After taking a picture of the rock above I walked closer to it, looked down into the gorge and saw this heart painted on the side of a huge rock.
There is rock everywhere here..............
I carefully climbed the steps leading to the table top of the rock..............
The entire table top (the entire thing) was covered with graffiti..............
The mountains, the valley, the homes, the towns and water towers all mostly obscured by the rain and the now very heavy fog.
It was time to get off the mountain.
The weather was deteriorating rapidly.................
Standing on the table top looking down at my truck.............
The road leading down from the mountain is a sometimes four lane, sometimes only two lane, long and winding and steep downhill drive.
Once down at the bottom the drive is straight and flat through first farm land and rural homes, then the small town of Cowan, then more farm land, and then the town of Winchester.
On the way up to Sewanee this morning I was hoping that by the time I came back down the weather would be better and I would have time to stop for a while in Cowan to take some pictures.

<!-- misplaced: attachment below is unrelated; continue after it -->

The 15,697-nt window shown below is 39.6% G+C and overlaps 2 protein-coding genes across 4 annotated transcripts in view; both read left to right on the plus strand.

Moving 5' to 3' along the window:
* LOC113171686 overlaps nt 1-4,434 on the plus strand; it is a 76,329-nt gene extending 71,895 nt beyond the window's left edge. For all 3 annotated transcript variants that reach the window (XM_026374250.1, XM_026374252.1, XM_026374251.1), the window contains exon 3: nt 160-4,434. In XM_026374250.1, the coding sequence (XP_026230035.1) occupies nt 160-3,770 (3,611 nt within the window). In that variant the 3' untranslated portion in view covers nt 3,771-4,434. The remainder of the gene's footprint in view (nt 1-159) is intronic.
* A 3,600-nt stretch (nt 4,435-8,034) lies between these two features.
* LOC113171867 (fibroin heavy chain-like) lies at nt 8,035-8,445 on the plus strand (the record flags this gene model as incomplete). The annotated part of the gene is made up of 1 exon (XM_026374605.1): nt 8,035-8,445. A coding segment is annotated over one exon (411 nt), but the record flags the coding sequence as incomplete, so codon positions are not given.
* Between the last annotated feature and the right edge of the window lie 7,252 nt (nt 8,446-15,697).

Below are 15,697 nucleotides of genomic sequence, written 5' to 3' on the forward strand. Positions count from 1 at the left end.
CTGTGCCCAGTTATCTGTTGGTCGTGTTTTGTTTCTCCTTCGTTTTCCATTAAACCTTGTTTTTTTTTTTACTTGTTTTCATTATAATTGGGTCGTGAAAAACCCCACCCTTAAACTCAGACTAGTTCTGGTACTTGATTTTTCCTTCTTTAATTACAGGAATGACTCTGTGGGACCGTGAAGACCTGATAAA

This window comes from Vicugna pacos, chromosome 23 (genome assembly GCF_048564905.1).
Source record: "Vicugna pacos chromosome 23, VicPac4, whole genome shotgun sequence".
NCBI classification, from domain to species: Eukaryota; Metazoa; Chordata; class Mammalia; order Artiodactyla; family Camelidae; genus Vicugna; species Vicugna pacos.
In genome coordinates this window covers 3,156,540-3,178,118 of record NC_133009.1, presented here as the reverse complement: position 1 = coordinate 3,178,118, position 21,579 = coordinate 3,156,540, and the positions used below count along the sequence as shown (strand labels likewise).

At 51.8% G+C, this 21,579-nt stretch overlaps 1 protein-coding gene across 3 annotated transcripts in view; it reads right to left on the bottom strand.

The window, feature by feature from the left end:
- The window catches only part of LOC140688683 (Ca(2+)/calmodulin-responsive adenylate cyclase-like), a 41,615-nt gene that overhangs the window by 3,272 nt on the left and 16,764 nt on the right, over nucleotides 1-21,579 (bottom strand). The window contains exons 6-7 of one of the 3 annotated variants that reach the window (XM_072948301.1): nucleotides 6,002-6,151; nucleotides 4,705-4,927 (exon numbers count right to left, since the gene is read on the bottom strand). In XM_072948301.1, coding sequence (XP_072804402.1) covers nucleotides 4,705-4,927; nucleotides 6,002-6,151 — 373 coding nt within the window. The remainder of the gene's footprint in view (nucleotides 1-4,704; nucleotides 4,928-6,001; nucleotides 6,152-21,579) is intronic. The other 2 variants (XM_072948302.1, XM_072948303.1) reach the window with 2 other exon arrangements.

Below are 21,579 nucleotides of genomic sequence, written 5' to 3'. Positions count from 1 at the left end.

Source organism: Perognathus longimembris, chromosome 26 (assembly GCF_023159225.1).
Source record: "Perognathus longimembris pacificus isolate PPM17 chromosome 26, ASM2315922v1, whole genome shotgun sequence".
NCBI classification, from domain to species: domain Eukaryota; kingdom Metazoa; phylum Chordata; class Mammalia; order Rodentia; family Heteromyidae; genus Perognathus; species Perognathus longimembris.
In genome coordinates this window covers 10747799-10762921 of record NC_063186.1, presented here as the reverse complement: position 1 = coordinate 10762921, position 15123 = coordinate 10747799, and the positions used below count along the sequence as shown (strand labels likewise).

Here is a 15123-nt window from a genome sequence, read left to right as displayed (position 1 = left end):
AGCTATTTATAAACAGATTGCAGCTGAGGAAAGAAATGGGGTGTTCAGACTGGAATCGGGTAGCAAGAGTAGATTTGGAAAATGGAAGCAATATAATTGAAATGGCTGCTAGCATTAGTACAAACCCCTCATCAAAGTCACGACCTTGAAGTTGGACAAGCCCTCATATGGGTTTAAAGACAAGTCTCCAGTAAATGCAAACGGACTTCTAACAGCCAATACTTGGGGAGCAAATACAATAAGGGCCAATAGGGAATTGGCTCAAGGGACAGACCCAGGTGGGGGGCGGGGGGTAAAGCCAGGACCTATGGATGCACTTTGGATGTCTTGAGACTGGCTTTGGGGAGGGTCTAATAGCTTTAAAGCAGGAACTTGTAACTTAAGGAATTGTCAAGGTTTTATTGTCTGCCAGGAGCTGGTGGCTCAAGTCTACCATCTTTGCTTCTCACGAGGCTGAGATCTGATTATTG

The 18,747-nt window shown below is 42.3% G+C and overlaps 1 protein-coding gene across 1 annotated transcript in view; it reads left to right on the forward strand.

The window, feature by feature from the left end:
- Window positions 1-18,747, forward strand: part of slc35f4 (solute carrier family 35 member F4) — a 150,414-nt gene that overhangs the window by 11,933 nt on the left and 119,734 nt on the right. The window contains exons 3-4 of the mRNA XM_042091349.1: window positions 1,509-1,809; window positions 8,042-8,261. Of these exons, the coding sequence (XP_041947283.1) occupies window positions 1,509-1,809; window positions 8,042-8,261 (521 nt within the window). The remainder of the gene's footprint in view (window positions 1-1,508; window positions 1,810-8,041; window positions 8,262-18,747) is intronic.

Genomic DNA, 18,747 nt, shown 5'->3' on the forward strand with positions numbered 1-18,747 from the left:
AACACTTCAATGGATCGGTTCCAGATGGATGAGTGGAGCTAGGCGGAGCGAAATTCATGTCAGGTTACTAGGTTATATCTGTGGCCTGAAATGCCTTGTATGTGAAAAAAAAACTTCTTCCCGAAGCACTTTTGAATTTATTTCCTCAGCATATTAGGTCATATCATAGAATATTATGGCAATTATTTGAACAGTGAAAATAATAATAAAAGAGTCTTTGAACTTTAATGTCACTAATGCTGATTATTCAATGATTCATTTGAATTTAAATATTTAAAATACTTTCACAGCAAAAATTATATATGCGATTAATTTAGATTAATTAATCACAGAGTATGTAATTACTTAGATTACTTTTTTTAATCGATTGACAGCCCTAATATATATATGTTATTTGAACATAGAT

I had stayed up in Sewanee longer than expected and the weather was horrible so I decided to hold off on those plans for another day.
But unexpectedly I did make one more stop before heading home..............
Once I was off the mountain and I no longer had to concentrate on slick winding road, I had the chance to take a good look around me.
I could see only ghostly images.
Barely there mountains and barely there trees and farm houses and farm animals.
I found a side road, pulled onto it at the last minute, drove only a short way and pulled the truck off the road and onto the increasingly muddy grass alongside the road.
Still protecting my camera I climbed out in the pouring rain, stood in the dense fog and smiled to myself.
There was no sun or blue sky or green grass but this was a beautiful place none-the-less.
Quiet and isolated and grey and ghostly and solitary.........and beautiful.............
The sky, a perfect empty canvas, offers clouds nonetheless.  They shift and drift and beg interpretation... such is the nature of art.............Jeb Dickerson